A giant swarm of flying ants estimated to be around a mile long has been spotted on the south coast of England.

The Met Office was alerted to the bugs through a rain radar on Friday (July 7) as people took to social media reporting sightings saying it was “flying ant day”.

The swarm, which often looks similar to rainfall on the radar is usually picked up on forecaster's devices at this time of the year over the space of about a week.

The creatures are less likely to fly in the rain and it is harder for the Met Office to tell if it is ants or the rainfall during wet weather, Simon Partridge, a forecaster for the Met Office, said.

He added: “Every year around this time we do pick them up on the rain radar. At the moment it’s harder to tell because we’ve got so many showers and the ants look like showers.

“When we do get the rain, they don’t fly as much.

“It’s generally the southern parts of the UK where we tend to notice it most.

“We haven’t seen any swarms today [Friday] but it doesn’t mean they’re not there as there are so many showers around.

“They were picked up on the radar on Friday. It was much drier and it was easier to spot them.

“They can be seen several miles across – they look like very heavy showers. On Friday it was about a mile.

“They’re an interesting phenomenon and it’s always this time of year and usually over about a week or so.”

@themediterraneangardener Flying ant day! #learntok #flyingants #insects #planttiktok #garden ♬ Mischievous - Scott Kuehn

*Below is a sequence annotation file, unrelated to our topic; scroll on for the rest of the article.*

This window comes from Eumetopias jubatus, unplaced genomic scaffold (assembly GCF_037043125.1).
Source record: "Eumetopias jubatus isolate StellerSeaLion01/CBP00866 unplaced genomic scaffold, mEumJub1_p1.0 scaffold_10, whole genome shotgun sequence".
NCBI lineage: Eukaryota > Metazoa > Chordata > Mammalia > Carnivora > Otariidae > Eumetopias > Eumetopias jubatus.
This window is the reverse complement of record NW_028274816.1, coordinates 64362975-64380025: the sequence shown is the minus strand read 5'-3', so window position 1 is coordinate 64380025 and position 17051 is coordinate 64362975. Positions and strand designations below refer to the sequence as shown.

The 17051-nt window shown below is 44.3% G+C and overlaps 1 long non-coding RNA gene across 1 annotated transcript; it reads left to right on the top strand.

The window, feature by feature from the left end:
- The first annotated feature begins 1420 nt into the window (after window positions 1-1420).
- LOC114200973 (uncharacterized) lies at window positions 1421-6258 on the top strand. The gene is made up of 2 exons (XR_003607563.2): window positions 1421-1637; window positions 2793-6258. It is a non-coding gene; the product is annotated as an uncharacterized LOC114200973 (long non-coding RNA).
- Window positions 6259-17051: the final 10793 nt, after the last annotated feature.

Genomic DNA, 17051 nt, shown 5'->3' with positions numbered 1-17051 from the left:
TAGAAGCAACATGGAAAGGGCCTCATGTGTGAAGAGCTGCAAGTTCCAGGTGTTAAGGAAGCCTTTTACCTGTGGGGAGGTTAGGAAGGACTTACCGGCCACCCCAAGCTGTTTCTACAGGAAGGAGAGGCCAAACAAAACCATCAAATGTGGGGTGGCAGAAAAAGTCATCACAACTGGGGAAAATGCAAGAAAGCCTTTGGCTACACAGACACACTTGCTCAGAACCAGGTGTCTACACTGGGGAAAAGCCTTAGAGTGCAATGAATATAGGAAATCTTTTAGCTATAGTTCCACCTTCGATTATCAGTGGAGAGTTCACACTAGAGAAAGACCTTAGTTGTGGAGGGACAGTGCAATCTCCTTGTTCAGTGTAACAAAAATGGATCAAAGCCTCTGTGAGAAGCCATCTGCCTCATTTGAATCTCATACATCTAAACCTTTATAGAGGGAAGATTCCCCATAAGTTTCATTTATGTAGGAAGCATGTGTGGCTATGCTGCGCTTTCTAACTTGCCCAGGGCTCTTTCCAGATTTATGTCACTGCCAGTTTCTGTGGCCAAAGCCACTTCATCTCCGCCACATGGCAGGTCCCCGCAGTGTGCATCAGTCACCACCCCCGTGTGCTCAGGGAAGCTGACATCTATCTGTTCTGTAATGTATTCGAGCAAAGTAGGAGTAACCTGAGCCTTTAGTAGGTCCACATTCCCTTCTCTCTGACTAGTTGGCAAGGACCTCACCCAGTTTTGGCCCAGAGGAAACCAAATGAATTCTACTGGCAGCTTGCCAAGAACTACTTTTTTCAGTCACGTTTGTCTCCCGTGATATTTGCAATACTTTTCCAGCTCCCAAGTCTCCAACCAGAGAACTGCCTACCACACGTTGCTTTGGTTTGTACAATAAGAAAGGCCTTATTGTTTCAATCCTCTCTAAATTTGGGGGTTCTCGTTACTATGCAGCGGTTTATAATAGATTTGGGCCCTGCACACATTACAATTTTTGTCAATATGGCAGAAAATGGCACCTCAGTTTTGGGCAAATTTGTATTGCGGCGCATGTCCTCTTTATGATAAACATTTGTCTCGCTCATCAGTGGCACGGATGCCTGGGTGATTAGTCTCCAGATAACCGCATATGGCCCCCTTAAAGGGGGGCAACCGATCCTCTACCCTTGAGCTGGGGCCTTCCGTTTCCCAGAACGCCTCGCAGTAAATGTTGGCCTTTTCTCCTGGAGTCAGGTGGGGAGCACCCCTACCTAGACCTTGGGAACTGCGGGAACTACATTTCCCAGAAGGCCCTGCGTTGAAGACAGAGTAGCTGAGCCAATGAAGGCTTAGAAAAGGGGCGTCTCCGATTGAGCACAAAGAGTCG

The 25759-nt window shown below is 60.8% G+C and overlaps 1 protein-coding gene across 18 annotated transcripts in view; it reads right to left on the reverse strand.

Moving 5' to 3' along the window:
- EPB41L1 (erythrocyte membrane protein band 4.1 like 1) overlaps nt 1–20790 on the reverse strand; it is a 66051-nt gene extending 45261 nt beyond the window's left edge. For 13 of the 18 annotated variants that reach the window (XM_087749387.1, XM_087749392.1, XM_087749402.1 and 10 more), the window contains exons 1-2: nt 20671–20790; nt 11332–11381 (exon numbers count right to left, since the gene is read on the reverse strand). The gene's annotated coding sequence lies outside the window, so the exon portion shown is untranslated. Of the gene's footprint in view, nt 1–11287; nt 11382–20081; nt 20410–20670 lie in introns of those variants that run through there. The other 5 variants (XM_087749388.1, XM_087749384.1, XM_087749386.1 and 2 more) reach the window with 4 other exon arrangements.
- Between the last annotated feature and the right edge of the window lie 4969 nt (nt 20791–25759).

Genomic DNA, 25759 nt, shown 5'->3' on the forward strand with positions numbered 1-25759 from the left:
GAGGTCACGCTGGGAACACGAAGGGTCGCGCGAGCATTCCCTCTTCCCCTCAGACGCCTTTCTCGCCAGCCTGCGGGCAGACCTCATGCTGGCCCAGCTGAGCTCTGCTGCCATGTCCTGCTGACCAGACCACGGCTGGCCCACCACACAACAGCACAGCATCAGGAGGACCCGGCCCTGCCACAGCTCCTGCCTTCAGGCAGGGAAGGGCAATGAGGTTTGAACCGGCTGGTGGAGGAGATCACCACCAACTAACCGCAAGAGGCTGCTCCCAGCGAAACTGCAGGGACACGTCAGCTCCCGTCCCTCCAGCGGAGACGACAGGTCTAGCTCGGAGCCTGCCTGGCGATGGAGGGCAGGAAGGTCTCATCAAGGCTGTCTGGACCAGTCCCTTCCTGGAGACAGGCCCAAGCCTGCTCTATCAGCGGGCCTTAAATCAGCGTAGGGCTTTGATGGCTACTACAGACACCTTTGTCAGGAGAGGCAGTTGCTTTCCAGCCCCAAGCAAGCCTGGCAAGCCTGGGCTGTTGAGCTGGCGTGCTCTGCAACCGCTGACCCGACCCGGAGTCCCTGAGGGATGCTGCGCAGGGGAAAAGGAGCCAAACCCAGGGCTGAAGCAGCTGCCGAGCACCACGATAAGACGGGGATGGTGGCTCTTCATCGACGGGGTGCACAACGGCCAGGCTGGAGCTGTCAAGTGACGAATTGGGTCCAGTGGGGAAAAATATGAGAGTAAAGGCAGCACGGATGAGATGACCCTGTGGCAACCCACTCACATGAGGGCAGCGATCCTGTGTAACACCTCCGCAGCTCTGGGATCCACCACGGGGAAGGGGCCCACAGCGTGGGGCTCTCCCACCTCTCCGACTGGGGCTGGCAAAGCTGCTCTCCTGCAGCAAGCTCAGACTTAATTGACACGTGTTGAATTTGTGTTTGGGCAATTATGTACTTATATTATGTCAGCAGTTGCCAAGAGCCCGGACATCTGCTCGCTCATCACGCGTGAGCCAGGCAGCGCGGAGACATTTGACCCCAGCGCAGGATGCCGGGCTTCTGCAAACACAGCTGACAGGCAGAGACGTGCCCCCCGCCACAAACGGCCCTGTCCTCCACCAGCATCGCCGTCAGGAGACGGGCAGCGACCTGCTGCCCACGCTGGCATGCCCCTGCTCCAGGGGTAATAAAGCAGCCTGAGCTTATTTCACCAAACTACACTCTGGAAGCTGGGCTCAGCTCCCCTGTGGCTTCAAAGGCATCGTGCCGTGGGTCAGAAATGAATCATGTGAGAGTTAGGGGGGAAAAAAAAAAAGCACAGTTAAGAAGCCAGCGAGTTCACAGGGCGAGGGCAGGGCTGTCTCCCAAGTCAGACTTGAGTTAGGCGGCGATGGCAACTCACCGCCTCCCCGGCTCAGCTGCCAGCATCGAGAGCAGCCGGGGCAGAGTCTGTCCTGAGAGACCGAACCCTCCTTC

What is flying ant day?

Every year it can be quite a shock when you see dozens of large ants with wings crawling around on the floor.

As they take to the air, you might often find yourselves ducking to avoid them landing on you.

The Natural History Museum reports that flying ants are “mature queens and males of the black garden ant”, and they can be up to 15mm long.

It adds: “This annual swarming event usually occurs in July or August and coincides with a period of hot and humid weather. Winged ants appear at different times around the country and local weather conditions are critical for the coordination of swarming activity.

“Ants tend to fly earlier in urban areas than rural areas, probably because temperatures are generally warmer in urban environments, known as the urban heat island effect.”

According to the Royal Society of Biology, there is not always one flying ant day – on as many as 96% of days between June and September, flying ants are spotted.